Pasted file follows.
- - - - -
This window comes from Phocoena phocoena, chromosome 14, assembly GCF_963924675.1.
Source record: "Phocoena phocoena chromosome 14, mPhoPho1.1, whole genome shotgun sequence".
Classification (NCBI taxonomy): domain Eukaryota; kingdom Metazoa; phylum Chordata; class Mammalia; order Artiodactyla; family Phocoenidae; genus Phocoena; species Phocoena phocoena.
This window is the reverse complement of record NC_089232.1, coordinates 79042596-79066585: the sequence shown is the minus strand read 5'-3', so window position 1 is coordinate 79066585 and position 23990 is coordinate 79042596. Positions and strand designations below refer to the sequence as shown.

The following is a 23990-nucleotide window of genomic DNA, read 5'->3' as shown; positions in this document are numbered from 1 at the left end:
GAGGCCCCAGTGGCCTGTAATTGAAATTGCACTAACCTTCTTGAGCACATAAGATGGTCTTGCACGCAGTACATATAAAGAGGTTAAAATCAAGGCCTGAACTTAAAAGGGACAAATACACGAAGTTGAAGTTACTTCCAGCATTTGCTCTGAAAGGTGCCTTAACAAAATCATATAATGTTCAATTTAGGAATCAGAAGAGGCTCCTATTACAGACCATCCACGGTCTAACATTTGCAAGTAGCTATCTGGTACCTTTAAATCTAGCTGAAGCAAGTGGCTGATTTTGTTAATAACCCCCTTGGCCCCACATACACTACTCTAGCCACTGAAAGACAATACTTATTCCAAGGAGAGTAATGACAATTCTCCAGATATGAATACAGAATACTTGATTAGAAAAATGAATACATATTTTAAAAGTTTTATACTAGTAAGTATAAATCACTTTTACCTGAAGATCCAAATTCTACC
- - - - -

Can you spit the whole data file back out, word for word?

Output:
This window comes from Phocoena phocoena, chromosome 14, assembly GCF_963924675.1.
Source record: "Phocoena phocoena chromosome 14, mPhoPho1.1, whole genome shotgun sequence".
Classification (NCBI taxonomy): domain Eukaryota; kingdom Metazoa; phylum Chordata; class Mammalia; order Artiodactyla; family Phocoenidae; genus Phocoena; species Phocoena phocoena.
This window is the reverse complement of record NC_089232.1, coordinates 79042596-79066585: the sequence shown is the minus strand read 5'-3', so window position 1 is coordinate 79066585 and position 23990 is coordinate 79042596. Positions and strand designations below refer to the sequence as shown.

The following is a 23990-nucleotide window of genomic DNA, read 5'->3' as shown; positions in this document are numbered from 1 at the left end:
GAGGCCCCAGTGGCCTGTAATTGAAATTGCACTAACCTTCTTGAGCACATAAGATGGTCTTGCACGCAGTACATATAAAGAGGTTAAAATCAAGGCCTGAACTTAAAAGGGACAAATACACGAAGTTGAAGTTACTTCCAGCATTTGCTCTGAAAGGTGCCTTAACAAAATCATATAATGTTCAATTTAGGAATCAGAAGAGGCTCCTATTACAGACCATCCACGGTCTAACATTTGCAAGTAGCTATCTGGTACCTTTAAATCTAGCTGAAGCAAGTGGCTGATTTTGTTAATAACCCCCTTGGCCCCACATACACTACTCTAGCCACTGAAAGACAATACTTATTCCAAGGAGAGTAATGACAATTCTCCAGATATGAATACAGAATACTTGATTAGAAAAATGAATACATATTTTAAAAGTTTTATACTAGTAAGTATAAATCACTTTTACCTGAAGATCCAAATTCTACC